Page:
Anyway the ride I took was nearly 6 weeks and a little over 8000 miles. My bike was a new 1975 Kawasaki 900 Z-1.
I went west to Texas, crossed into Juarez , Mexico pretty much by mistake and was glad to get out, only to have the US border guard make me strip everything off the bike, then act discusted when there was nothing to bust me for.
I rode around New Mexico into Arizona and hiked to the bottom of the Grand Canyon with a girl I met from Florida. I turned east and spent a couple of weeks in Colorado. When my money ran out I rode straight home 1200 miles. I made it to Louisville, out of gas and money and was able to swap my flashlight for a dollars worth of gas to get home on,on fumes.
The whole time, I had no trouble from the bike. I changed the oil a couple of time and put gas in. That was it.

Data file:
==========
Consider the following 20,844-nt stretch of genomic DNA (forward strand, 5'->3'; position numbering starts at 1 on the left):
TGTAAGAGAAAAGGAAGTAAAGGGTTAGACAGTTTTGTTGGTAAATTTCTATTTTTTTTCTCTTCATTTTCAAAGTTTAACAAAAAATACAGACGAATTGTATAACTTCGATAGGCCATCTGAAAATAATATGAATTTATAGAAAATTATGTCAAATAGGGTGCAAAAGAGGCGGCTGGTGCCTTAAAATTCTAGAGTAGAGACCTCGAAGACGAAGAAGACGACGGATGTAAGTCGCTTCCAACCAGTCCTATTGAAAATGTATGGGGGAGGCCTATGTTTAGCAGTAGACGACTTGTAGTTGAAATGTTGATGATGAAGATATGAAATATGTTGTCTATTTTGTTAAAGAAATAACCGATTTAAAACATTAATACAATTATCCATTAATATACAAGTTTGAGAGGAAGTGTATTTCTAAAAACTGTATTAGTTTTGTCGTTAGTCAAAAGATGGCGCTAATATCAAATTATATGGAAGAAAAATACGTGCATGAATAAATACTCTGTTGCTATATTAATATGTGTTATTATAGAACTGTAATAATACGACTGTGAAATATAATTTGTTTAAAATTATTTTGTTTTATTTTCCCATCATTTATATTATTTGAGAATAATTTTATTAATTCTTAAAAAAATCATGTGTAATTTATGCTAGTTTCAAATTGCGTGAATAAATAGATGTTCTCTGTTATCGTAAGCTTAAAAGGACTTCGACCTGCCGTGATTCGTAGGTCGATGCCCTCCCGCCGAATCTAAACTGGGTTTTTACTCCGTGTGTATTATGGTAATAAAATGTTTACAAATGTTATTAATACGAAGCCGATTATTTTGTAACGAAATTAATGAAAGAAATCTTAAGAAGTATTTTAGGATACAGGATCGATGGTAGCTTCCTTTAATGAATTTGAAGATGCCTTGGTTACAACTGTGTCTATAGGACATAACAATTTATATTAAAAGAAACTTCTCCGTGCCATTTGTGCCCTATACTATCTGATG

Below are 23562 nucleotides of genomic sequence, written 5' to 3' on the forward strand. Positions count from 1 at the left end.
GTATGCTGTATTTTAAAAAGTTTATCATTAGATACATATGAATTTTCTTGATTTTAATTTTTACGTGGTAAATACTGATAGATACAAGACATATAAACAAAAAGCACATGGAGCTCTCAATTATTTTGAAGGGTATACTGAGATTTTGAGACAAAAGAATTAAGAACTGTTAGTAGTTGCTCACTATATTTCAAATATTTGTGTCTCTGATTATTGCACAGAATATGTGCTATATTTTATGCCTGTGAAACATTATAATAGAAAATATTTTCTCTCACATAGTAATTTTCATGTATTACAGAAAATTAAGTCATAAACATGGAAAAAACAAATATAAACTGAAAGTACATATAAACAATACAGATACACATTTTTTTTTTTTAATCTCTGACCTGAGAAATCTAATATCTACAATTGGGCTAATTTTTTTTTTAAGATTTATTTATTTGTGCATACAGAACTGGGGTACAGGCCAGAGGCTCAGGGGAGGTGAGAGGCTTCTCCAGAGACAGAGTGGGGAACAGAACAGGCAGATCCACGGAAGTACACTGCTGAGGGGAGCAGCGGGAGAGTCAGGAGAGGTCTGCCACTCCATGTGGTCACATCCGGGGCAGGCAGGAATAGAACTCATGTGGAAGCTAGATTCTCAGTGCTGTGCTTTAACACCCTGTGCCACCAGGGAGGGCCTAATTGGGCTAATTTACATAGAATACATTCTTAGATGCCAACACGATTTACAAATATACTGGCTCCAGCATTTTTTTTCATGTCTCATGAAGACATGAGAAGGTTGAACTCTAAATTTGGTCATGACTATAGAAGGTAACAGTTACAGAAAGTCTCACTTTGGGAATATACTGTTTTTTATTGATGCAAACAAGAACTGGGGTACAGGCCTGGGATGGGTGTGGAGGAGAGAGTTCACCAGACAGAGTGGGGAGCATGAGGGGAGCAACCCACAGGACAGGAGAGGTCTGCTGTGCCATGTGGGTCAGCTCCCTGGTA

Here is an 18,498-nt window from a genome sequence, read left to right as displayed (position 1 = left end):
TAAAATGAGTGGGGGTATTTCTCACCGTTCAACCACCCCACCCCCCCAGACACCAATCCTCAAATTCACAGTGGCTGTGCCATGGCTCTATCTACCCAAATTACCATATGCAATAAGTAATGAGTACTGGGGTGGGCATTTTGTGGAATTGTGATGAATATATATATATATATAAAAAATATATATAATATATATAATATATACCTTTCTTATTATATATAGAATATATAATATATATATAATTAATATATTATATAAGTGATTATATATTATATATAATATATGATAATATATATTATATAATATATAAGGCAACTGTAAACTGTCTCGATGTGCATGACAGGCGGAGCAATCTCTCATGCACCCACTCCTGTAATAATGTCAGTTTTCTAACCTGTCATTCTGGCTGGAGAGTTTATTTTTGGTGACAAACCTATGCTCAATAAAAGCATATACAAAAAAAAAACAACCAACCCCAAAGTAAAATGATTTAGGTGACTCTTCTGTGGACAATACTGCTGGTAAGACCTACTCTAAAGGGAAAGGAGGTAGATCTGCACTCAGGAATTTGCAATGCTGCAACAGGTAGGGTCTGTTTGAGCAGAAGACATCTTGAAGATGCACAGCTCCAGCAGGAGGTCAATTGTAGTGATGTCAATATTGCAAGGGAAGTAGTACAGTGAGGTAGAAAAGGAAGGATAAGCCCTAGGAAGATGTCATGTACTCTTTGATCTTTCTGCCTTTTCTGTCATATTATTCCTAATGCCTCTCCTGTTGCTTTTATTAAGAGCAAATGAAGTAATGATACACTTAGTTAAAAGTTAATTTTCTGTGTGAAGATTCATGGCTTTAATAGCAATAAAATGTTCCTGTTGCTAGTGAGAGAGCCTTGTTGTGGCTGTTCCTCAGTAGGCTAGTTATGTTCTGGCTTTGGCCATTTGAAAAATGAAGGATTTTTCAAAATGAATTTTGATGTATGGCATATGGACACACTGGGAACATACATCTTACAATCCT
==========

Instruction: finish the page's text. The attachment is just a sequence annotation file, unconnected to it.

Two years later I rode it to California and back , another 8000+ miles.
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Old 02-05-2014, 05:16 AM   #9
markk53
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Quote:
Originally Posted by rivercreep View Post
...by your perspective.
To me, the old one was better because it was a simple design (no liquid cooling/plumbing to work around or fail) and my old CB400 could handle saddle bags and a larger windshield with minimal expense.
Not so with the new CB as it's headlight design prohibits a large touring screen and its side panels will get damaged if you just throw saddle bags over them, without supports.